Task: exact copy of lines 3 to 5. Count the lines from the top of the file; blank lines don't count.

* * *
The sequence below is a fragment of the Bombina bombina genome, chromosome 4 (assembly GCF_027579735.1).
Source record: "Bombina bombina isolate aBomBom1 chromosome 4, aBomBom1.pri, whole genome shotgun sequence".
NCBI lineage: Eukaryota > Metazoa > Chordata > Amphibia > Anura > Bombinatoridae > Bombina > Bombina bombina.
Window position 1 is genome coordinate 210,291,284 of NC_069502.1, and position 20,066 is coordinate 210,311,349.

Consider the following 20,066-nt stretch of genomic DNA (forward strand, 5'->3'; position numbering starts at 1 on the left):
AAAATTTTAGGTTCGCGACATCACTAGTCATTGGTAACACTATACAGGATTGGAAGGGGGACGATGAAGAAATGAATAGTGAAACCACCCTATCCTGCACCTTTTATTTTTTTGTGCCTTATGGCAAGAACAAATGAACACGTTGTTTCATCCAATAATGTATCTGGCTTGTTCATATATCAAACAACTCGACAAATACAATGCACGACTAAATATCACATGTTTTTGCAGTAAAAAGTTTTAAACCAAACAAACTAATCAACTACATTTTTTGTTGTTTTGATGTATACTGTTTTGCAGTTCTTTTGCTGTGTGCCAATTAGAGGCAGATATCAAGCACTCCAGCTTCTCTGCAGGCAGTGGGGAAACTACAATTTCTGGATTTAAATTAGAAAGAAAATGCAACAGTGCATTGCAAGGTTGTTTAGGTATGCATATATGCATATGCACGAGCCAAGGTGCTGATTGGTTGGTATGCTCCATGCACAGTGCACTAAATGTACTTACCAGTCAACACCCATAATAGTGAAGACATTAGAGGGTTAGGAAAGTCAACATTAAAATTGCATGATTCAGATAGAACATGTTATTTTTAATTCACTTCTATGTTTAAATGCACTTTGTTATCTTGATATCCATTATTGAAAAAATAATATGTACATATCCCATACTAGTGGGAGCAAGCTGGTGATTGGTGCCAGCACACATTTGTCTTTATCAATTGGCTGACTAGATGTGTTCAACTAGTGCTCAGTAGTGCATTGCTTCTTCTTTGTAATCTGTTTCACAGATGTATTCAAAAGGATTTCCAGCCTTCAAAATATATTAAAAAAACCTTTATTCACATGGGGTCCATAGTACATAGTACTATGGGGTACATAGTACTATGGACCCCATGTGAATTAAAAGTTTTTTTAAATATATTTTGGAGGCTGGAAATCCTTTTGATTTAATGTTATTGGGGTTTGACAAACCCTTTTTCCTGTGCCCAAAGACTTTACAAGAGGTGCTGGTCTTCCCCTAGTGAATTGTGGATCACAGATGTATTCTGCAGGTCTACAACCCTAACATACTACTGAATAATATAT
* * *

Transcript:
NCBI lineage: Eukaryota > Metazoa > Chordata > Amphibia > Anura > Bombinatoridae > Bombina > Bombina bombina.
Window position 1 is genome coordinate 210,291,284 of NC_069502.1, and position 20,066 is coordinate 210,311,349.

Consider the following 20,066-nt stretch of genomic DNA (forward strand, 5'->3'; position numbering starts at 1 on the left):